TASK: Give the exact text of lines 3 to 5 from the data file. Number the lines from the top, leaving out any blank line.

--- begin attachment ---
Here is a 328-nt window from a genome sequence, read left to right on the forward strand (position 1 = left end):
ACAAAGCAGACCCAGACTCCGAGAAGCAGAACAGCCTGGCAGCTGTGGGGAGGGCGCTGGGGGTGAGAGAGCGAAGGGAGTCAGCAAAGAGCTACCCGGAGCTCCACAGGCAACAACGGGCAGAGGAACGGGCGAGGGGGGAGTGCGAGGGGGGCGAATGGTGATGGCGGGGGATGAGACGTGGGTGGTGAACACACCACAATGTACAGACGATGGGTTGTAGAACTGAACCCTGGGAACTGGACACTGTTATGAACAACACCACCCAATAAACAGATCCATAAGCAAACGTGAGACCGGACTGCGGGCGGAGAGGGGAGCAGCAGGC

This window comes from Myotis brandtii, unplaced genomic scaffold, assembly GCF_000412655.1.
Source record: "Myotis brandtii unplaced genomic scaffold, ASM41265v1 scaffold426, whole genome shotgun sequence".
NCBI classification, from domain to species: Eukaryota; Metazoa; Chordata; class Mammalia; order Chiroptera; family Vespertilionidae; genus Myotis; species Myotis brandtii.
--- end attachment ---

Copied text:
This window comes from Myotis brandtii, unplaced genomic scaffold, assembly GCF_000412655.1.
Source record: "Myotis brandtii unplaced genomic scaffold, ASM41265v1 scaffold426, whole genome shotgun sequence".
NCBI classification, from domain to species: Eukaryota; Metazoa; Chordata; class Mammalia; order Chiroptera; family Vespertilionidae; genus Myotis; species Myotis brandtii.